Mother-children pairs were recruited in the EDEN (Pre and postnatal determinants of the child's development and health) prospective Birth Cohort Study http://ifr69.vjf.inserm.fr/~webifr/etude_EDEN.html. The primary aim of the EDEN Cohort is to identify prenatal and early postnatal nutritional, environmental and social determinants associated with children's health and their normal and pathological development. Pregnant women seen for a prenatal visit at the departments of Obstetrics and Gynecology of the University Hospital of Nancy and Poitiers before their twenty-fourth week of amenorrhea were invited to participate. Enrolment started in February 2003 in Poitiers and September 2003 in Nancy; it lasted 27 months in each centre and allowed the inclusion of 2002 women. Women with speaking and writing abilities in French, who did not suffer from insulin dependent diabetes, did not plan to deliver outside the university hospital or move out of the region within the 3 years and who benefited of the social security system, were included in the study. Multiple pregnancies were excluded. Our investigation was conducted in 370 mothers-newborns pairs, who were recruited from the city of Nancy and for whom newborns' cord blood was available. Women whose delivery occurred on weekends were excluded from our study population, since blood samples were analyzed on the day of delivery. Information about blood collection and analysis will be provided below.

Women were given an appointment with a study midwife, planned to take place between 24 and 28 gestational weeks, during which an interview on behavioral factors was conducted and biological samples were collected. Further information on the mothers and their newborns, including perinatal infections, mode of delivery, newborn's sex and weight, gestational age and season of birth, were either collected by a questionnaire after birth or extracted from clinical record.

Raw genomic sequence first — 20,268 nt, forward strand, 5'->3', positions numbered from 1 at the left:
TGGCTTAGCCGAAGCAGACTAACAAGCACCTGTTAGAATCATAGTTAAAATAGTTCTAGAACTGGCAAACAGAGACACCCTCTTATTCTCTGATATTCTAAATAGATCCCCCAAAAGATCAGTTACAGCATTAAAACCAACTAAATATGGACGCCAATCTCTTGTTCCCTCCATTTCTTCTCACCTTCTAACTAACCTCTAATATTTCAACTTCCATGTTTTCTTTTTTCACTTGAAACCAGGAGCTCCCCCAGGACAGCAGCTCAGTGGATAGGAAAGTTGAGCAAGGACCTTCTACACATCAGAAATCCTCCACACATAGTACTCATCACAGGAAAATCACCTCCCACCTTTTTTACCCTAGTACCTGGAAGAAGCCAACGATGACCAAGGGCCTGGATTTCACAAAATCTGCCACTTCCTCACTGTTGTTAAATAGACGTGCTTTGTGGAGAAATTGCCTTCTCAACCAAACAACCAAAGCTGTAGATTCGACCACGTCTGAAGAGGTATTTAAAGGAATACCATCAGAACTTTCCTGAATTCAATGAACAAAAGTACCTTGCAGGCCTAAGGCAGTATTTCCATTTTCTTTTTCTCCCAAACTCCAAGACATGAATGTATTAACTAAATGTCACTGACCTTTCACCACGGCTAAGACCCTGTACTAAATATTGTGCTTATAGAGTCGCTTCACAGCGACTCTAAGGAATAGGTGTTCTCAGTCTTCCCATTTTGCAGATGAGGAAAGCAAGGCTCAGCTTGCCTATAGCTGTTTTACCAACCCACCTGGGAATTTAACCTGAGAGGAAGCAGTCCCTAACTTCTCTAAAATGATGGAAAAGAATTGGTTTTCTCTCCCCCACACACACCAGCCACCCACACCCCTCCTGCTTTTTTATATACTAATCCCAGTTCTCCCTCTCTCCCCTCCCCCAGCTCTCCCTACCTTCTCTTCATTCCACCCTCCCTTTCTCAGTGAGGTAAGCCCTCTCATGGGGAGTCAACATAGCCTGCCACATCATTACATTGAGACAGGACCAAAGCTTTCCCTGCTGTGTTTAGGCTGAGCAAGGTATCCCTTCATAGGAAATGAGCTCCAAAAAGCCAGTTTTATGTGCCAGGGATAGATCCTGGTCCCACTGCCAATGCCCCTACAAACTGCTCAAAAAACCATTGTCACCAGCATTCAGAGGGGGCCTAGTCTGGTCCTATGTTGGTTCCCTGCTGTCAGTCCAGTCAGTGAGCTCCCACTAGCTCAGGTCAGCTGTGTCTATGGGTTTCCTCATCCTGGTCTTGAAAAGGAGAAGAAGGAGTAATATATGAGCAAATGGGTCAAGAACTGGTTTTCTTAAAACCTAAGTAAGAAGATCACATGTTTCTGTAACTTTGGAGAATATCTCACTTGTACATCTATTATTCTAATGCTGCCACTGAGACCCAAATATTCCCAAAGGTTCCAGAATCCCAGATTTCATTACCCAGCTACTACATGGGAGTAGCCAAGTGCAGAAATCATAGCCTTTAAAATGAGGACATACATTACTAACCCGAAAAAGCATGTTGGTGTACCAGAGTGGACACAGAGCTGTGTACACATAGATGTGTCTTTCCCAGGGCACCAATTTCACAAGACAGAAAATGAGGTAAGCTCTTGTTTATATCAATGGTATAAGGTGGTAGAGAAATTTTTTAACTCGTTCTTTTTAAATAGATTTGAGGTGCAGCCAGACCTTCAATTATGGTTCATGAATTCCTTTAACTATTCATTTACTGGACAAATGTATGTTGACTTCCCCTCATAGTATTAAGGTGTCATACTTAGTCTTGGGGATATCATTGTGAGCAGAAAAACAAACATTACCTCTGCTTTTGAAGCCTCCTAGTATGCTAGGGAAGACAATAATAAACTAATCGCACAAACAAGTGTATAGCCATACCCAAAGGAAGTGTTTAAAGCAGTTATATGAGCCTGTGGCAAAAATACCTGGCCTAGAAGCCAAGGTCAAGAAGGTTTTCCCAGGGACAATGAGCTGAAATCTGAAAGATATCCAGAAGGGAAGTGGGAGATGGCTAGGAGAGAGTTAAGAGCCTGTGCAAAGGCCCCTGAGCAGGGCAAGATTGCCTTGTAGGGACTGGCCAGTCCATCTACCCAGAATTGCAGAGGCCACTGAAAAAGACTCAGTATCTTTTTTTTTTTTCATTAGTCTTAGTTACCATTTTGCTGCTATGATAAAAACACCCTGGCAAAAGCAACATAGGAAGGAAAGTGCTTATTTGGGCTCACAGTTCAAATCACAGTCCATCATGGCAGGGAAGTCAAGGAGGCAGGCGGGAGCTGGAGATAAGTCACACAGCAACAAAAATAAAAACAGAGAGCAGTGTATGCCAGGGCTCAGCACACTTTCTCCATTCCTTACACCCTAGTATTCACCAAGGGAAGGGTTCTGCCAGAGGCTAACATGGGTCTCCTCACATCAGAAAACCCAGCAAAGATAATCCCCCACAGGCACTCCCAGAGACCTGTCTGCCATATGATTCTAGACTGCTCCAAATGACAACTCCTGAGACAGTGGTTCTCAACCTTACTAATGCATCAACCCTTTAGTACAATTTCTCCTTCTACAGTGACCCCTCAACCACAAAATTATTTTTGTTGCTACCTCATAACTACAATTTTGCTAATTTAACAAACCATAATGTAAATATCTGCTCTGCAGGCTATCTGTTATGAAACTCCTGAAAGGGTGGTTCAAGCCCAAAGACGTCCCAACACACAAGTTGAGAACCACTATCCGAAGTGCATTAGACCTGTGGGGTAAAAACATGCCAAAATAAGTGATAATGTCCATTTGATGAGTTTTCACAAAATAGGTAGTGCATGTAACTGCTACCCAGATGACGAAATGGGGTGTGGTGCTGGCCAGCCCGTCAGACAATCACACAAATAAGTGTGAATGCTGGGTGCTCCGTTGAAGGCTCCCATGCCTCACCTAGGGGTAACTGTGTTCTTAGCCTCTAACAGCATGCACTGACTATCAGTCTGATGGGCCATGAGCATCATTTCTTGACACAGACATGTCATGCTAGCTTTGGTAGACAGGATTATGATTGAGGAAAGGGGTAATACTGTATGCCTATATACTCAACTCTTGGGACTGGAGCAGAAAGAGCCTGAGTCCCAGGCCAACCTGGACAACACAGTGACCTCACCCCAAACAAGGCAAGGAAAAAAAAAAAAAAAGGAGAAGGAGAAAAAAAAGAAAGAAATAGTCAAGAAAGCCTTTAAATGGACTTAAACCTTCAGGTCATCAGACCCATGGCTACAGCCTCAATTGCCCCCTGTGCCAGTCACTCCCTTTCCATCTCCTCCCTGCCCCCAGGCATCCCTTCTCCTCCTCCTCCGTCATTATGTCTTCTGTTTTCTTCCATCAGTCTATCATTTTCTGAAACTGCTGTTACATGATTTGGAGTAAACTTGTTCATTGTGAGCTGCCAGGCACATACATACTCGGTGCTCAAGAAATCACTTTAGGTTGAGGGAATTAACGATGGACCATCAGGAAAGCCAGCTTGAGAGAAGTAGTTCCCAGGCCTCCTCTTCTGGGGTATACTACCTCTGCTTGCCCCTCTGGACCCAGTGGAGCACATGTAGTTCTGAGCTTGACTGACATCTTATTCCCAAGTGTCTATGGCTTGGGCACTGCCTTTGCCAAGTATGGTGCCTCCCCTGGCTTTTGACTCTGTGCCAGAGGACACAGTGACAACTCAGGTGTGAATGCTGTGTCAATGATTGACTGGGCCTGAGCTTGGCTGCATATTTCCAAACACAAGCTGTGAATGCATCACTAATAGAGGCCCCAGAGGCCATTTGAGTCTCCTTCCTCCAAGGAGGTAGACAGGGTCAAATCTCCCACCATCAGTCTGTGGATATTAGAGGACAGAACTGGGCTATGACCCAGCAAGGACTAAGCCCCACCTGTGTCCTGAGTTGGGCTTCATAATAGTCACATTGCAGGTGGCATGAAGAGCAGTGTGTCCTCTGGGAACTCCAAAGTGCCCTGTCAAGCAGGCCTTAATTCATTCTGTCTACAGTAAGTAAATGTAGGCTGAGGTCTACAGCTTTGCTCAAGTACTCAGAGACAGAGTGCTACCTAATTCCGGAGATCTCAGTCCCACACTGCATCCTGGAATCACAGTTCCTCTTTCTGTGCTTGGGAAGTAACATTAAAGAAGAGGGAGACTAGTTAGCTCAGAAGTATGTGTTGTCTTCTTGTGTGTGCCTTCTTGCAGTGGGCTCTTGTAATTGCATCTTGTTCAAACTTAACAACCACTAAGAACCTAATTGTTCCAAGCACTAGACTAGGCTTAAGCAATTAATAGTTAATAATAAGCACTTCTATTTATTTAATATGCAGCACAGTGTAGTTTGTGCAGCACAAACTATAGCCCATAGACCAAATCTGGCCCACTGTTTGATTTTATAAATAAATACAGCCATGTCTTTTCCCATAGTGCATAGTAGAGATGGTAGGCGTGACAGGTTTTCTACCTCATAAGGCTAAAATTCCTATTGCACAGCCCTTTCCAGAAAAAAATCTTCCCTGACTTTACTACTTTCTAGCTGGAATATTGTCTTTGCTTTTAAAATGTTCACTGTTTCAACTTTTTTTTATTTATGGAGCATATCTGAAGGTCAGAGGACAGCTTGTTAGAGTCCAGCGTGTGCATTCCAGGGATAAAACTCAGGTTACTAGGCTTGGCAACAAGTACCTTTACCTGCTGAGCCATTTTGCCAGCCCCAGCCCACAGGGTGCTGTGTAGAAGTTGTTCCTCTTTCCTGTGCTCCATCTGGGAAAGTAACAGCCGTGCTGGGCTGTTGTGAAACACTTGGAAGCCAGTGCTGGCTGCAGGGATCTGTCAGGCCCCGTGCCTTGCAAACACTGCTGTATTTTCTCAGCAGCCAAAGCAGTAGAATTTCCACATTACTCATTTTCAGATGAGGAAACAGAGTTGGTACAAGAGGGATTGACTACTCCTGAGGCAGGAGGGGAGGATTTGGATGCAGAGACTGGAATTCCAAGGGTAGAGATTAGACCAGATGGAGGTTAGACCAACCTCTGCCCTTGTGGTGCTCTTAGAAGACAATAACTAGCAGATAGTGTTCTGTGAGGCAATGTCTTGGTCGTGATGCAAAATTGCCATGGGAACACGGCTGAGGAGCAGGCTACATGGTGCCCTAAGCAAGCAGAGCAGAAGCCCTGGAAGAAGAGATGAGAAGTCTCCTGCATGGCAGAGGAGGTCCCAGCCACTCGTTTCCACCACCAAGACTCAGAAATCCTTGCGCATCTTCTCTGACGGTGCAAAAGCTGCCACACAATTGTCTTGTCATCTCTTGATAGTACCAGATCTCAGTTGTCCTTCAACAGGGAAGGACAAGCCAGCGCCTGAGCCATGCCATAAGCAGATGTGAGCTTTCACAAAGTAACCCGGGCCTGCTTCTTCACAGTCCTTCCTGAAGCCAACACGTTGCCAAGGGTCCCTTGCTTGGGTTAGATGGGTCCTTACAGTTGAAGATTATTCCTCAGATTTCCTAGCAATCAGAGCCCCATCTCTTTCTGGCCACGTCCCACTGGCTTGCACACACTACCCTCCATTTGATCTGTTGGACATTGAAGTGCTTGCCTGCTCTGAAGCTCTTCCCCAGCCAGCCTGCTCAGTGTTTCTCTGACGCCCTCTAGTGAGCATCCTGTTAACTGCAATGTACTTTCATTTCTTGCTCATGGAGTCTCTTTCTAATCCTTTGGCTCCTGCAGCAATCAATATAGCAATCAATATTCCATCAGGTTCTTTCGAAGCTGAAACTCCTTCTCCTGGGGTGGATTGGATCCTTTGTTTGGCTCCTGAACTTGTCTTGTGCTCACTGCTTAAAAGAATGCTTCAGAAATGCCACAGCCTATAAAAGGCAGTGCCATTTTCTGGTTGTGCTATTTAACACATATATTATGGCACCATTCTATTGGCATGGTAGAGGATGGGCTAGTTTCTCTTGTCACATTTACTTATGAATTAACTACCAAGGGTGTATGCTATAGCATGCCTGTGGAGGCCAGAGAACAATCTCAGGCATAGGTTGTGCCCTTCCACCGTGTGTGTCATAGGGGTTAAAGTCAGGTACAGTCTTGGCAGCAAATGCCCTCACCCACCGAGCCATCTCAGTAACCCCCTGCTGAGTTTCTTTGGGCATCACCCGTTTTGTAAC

Lymphocyte immunophenotyping

We measured CD19+ B-cells, CD16+56+ natural killer (NK) cells, CD3+ T-cells, CD4+ T- cells, CD8+ T-cell, and CD4+CD25+ T-cells to characterize the degree of impairment of the innate and acquired immune system. Based on evidence from previous studies showing that T-cells [22] as well as NK cells [23] play a critical role in the pathogenesis of allergy and asthma, we chose to focus on these lymphocyte subpopulations. In order to assess the relative proportion of each lymphocyte subset, we performed lymphocyte immunophenotyping at delivery according to standardized procedures [24]. In order to prevent any contamination with maternal blood, the cord was doubly clamped immediately after birth (vaginal delivery) or after extraction of the fetus through the uterine incision (elective caesarean section), repeatedly rinsed and venous cord blood was sampled between the two clamps. Problems with contamination of cord blood lymphocytes with nucleated red blood cells were avoided by a lysed whole blood method [25]. Briefly, we incubated whole fresh blood aliquots of 50 μL, conditioned into heparinized Vacutainers, with antibody mixtures (reagents from Beckman Coulter, Miami, FL) for 15 minutes at +4°C in the dark. Red blood cells were then lysed with Immunoprep (Beckan Coulter) and fixed in paraformaldehyde. Blood samples were stored at +4°C in polystyrene boxes and transported in coolers for analysis at the Clinical Immunology Division, Hospital of Nancy (Pr Gilbert Faure). We processed the samples with flow cytometry using an EPICS-XL4 (Beckman Coulter). Applying gating strategies using the whole lymphocytic population identified on a FSC/SSC size/structure scatter-gram made it possible to express the frequencies of each subset as a percentage of total lymphocytes. All samples were analyzed on the day of delivery, upon arrival at the laboratory, with no difference in time until processing, and standard operating procedures for each assay were established.

Maternal exposure to air pollutants